Blog Header
02 Feb

Google’s New Security Requirements

When it comes to websites and the way they are built, things can change from one moment to the next. From tools upgrades to revised policies, it is the job of any web designer to keep up with the new trends and changes coming up and let users know so every website we build stays functional and can be reached by anyone online.

Speaking of which, there’s a big change coming up this month.  Google Chrome, the most popular Internet browser, has announced that starting January 2017 it will take measures to ensure that all websites are secure. But how will they do that? They will start demanding that all websites use a protocol that guarantees users a secure connection to your website; otherwise your site will be marked as non-secure and every person trying to get to it will receive a warning stating so.

While half of all the websites in the world already use a secure protocol, there’s a good number of sites that don’t because it wasn’t considered necessary before. If you recall from our 25 Web Design Definitions You Need to Know series, we learned a little about this topic. In tech lingo, Google is trying to push all sites that use an HTTP protocol into HTTPS.

While both HTTP and HTTPS stand for a set of rules for transferring requests (such as the one made by a visitor trying to access a website) you make from your internet browser to the server that hosts the website you’re trying to check, the difference is how they handle it. While HTTP (Hyper Text Transfer Protocol) runs on a simpler set of rules and used to be enough for most websites, HTTPS uses SSL (Secure Socket Layer) to process those requests using an encrypted connection. This is preferred when a website needs to collect sensitive personal information from visitors, such as passwords or payment information.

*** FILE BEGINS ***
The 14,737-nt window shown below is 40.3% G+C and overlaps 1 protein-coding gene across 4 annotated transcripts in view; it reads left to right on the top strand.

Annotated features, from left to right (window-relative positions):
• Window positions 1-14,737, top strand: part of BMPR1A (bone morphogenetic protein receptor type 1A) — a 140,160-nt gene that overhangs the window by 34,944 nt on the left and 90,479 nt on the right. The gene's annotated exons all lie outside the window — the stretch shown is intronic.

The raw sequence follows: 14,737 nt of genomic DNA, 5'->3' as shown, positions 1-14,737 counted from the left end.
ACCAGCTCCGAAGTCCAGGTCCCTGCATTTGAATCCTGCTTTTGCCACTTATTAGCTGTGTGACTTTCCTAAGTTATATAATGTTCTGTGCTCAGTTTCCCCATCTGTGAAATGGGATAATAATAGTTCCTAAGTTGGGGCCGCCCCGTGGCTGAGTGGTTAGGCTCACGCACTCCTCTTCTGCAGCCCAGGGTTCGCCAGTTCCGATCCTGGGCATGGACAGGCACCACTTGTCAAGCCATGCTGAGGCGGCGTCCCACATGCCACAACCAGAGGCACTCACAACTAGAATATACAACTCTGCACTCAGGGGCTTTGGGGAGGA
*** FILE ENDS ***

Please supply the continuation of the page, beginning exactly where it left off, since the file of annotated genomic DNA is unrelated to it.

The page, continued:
The move, however, will be gradual in order to ensure everyone has enough time to switch to HTTPS. As of now, only sites running on HTTP and currently collecting passwords or credit card information will be marked as non-secure. In the future, though, Google plans on marking all sites using HTTP as non-secure when visited from Google Chrome. While this is currently not a requirement for other browsers, such as Mozilla Firefox, since Chrome is currently the most used web browser around the world, we encourage every person, organization or business with a website to make sure their site is accessible ─and secure─ for as many users as possible.

It is very likely that those websites who are deemed non-secure by not switching to HTTPS will be harder to find in web rankings, meaning that when you search for, say a carwash in your town, those sites that are using HTTPS will be displayed as the top search results, while those who work with HTTP will be falling back. This is completely avoidable by making the switch to HTTPS.

Here at Clicks and Mortar Websites we understand that this change may seem overwhelming or confusing for some website owners. If you wish to get ahead and make the change to HTTPS sooner rather than later, or if you want more information about it or check where your website currently stands, please don’t hesitate to get in touch with us. We’re always glad to help!


Back to blog home